The practitioner assesses the patient’s energy and general condition by taking into account your body heat, odour, skin sensitivity, and uses other senses to gain an insight into the your condition.
To gain a full picture, the practitioner will ask detailed questions about your complaint and your medical history. They will want to find out whether your problems vary at all according to the time of year and your diet, feelings or emotions.
This can provide a highly sensitive and detailed picture of your general health. The practitioner will take a number of different ‘pulses’ using three fingers put on the wrist of each hand of the patient. This enables him to gain further information about the quality and functioning of the five major organs. The practitioner will take account of your general health and strength, as well as all of your symptoms, whether they seem to you to be connected or not. This will be the basis for deciding on the best treatment.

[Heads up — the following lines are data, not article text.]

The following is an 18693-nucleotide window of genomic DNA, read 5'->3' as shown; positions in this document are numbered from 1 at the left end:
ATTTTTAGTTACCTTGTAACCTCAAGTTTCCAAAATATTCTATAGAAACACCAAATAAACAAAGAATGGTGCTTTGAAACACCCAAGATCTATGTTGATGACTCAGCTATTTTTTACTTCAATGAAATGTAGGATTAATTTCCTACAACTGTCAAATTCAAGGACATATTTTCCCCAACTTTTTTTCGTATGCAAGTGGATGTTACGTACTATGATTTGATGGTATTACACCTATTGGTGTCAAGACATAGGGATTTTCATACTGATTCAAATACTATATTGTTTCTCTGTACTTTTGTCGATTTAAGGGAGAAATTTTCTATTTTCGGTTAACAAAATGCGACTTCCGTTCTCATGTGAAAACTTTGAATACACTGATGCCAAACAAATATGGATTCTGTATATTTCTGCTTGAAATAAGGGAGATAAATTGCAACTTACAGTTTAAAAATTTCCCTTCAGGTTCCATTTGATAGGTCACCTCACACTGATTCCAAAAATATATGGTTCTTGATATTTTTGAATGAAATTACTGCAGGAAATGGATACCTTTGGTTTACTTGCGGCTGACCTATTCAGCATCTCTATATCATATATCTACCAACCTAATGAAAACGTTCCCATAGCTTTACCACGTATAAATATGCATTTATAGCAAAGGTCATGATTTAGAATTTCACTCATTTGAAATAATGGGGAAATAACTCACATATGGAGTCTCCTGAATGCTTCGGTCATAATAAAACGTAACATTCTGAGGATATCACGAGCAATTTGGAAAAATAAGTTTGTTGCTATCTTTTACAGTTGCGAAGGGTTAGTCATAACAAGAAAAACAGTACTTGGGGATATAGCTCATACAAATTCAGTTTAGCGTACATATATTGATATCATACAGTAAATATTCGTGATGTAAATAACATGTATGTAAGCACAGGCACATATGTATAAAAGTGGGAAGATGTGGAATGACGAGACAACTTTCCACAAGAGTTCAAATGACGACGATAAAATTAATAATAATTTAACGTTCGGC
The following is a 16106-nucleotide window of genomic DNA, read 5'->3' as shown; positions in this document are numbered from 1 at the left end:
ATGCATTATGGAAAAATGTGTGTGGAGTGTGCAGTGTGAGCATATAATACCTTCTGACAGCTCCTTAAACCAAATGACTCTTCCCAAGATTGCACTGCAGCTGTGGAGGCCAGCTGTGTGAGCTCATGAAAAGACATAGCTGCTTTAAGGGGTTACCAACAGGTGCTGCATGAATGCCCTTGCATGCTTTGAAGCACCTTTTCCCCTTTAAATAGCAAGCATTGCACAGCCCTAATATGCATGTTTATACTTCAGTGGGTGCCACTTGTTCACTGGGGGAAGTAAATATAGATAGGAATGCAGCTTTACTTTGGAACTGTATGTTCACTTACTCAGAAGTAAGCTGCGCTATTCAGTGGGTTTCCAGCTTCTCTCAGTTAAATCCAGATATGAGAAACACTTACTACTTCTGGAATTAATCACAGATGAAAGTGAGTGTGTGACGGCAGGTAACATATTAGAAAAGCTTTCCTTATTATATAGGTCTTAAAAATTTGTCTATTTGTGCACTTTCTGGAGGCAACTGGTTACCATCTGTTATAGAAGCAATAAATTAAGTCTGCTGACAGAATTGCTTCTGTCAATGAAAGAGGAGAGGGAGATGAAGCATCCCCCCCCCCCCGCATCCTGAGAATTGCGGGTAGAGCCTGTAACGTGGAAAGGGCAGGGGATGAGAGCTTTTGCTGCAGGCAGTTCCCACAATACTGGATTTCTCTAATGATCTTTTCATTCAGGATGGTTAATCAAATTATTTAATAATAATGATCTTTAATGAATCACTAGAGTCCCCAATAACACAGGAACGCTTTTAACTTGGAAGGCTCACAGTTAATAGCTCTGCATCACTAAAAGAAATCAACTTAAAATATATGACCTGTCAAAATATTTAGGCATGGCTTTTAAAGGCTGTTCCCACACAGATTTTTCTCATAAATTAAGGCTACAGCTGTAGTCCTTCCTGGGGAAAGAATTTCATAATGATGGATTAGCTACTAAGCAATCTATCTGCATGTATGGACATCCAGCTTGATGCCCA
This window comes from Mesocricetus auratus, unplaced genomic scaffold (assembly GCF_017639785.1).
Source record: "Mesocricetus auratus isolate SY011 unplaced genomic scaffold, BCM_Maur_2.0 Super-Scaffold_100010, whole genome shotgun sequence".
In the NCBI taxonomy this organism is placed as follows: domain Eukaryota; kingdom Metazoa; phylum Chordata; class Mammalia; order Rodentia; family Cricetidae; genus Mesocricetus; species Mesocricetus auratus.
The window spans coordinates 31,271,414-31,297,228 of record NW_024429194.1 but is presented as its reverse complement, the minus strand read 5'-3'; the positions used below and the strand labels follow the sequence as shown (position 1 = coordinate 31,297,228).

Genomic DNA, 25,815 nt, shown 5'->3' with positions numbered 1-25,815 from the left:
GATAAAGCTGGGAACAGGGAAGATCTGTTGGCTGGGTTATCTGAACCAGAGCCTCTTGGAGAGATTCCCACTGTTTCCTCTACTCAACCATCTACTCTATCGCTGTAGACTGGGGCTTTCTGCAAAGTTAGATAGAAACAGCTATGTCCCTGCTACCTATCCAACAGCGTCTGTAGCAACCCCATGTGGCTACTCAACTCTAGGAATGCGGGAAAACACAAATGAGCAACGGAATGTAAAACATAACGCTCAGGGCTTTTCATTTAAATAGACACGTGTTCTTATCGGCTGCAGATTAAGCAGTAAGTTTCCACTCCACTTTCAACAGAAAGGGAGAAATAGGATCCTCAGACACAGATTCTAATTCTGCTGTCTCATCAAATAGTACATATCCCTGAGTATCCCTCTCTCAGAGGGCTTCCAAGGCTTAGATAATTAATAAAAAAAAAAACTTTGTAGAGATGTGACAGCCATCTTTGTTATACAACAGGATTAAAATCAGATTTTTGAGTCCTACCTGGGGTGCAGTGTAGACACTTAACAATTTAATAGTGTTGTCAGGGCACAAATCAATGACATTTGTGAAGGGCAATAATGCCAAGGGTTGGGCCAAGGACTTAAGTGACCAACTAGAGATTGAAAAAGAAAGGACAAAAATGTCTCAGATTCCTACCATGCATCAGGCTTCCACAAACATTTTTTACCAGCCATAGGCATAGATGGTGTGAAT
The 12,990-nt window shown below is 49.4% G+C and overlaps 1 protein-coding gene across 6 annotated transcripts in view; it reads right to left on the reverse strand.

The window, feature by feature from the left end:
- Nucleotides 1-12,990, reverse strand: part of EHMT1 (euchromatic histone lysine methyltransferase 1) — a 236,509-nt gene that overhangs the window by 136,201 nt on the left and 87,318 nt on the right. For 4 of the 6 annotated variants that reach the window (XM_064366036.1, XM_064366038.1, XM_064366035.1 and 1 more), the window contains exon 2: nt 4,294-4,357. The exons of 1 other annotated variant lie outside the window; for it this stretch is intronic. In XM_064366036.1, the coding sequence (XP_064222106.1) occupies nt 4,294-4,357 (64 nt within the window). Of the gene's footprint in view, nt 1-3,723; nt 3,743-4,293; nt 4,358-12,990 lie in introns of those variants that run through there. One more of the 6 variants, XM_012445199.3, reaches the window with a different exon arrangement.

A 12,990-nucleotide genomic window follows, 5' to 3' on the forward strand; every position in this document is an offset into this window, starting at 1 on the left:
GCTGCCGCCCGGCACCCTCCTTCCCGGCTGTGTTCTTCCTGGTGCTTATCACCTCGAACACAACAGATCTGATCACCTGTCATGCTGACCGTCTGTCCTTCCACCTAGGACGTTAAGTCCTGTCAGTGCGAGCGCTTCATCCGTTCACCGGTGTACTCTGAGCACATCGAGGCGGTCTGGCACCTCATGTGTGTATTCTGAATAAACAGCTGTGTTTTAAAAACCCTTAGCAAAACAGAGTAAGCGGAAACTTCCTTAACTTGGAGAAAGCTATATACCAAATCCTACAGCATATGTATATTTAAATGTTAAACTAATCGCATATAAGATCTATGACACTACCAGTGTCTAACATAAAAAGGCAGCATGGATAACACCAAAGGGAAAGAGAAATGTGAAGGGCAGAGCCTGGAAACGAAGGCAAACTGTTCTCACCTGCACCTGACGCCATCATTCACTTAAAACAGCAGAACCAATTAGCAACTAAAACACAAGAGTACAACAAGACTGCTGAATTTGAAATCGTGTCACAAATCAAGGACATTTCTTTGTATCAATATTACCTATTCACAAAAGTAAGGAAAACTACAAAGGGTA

Monthly consultations are required to gauge your progress. The prescriptions will be devised accordingly — for treating a changing condition, a fixed single herb or formula is unlikely to be effective over time.
Patients want to know how long they need to see us for. We say after 3 months of treatment, we will review progress, retesting hormones and check subjective experience, such as period cycle regularity and sexual interest. If they are at normal levels, we discharge the patients.
If they are better but still need further improvement, patients may need second course of treatment at the same or less intensity.
Typically, women see us for 3 courses of treatment, ie 9 months total.
The point is that the way we treat patients means they should not rely on our treatment for too long. Their improved health and function should stay with them if they look after their health.